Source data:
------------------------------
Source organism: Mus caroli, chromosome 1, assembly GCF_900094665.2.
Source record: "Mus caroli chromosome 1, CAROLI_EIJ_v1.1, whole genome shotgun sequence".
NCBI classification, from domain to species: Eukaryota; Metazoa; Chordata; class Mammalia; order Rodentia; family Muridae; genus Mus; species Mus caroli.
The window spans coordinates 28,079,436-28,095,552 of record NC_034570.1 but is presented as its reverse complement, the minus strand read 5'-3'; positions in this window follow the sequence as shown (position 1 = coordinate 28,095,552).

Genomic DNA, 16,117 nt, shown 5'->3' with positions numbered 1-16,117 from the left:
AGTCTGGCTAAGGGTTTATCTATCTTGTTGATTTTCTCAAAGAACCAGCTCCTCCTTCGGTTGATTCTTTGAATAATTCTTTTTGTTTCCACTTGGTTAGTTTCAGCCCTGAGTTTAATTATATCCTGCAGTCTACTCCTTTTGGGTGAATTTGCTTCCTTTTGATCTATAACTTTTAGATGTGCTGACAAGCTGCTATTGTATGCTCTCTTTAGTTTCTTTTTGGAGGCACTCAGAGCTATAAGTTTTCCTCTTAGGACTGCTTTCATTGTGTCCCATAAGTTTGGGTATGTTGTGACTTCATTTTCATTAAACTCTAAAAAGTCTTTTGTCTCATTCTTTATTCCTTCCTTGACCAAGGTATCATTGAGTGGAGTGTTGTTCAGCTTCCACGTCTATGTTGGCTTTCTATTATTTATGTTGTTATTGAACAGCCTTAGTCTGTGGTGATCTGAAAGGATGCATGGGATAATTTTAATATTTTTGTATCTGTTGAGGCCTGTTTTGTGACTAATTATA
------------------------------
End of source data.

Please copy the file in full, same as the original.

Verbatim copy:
Source organism: Mus caroli, chromosome 1, assembly GCF_900094665.2.
Source record: "Mus caroli chromosome 1, CAROLI_EIJ_v1.1, whole genome shotgun sequence".
NCBI classification, from domain to species: Eukaryota; Metazoa; Chordata; class Mammalia; order Rodentia; family Muridae; genus Mus; species Mus caroli.
The window spans coordinates 28,079,436-28,095,552 of record NC_034570.1 but is presented as its reverse complement, the minus strand read 5'-3'; positions in this window follow the sequence as shown (position 1 = coordinate 28,095,552).

Genomic DNA, 16,117 nt, shown 5'->3' with positions numbered 1-16,117 from the left:
AGTCTGGCTAAGGGTTTATCTATCTTGTTGATTTTCTCAAAGAACCAGCTCCTCCTTCGGTTGATTCTTTGAATAATTCTTTTTGTTTCCACTTGGTTAGTTTCAGCCCTGAGTTTAATTATATCCTGCAGTCTACTCCTTTTGGGTGAATTTGCTTCCTTTTGATCTATAACTTTTAGATGTGCTGACAAGCTGCTATTGTATGCTCTCTTTAGTTTCTTTTTGGAGGCACTCAGAGCTATAAGTTTTCCTCTTAGGACTGCTTTCATTGTGTCCCATAAGTTTGGGTATGTTGTGACTTCATTTTCATTAAACTCTAAAAAGTCTTTTGTCTCATTCTTTATTCCTTCCTTGACCAAGGTATCATTGAGTGGAGTGTTGTTCAGCTTCCACGTCTATGTTGGCTTTCTATTATTTATGTTGTTATTGAACAGCCTTAGTCTGTGGTGATCTGAAAGGATGCATGGGATAATTTTAATATTTTTGTATCTGTTGAGGCCTGTTTTGTGACTAATTATA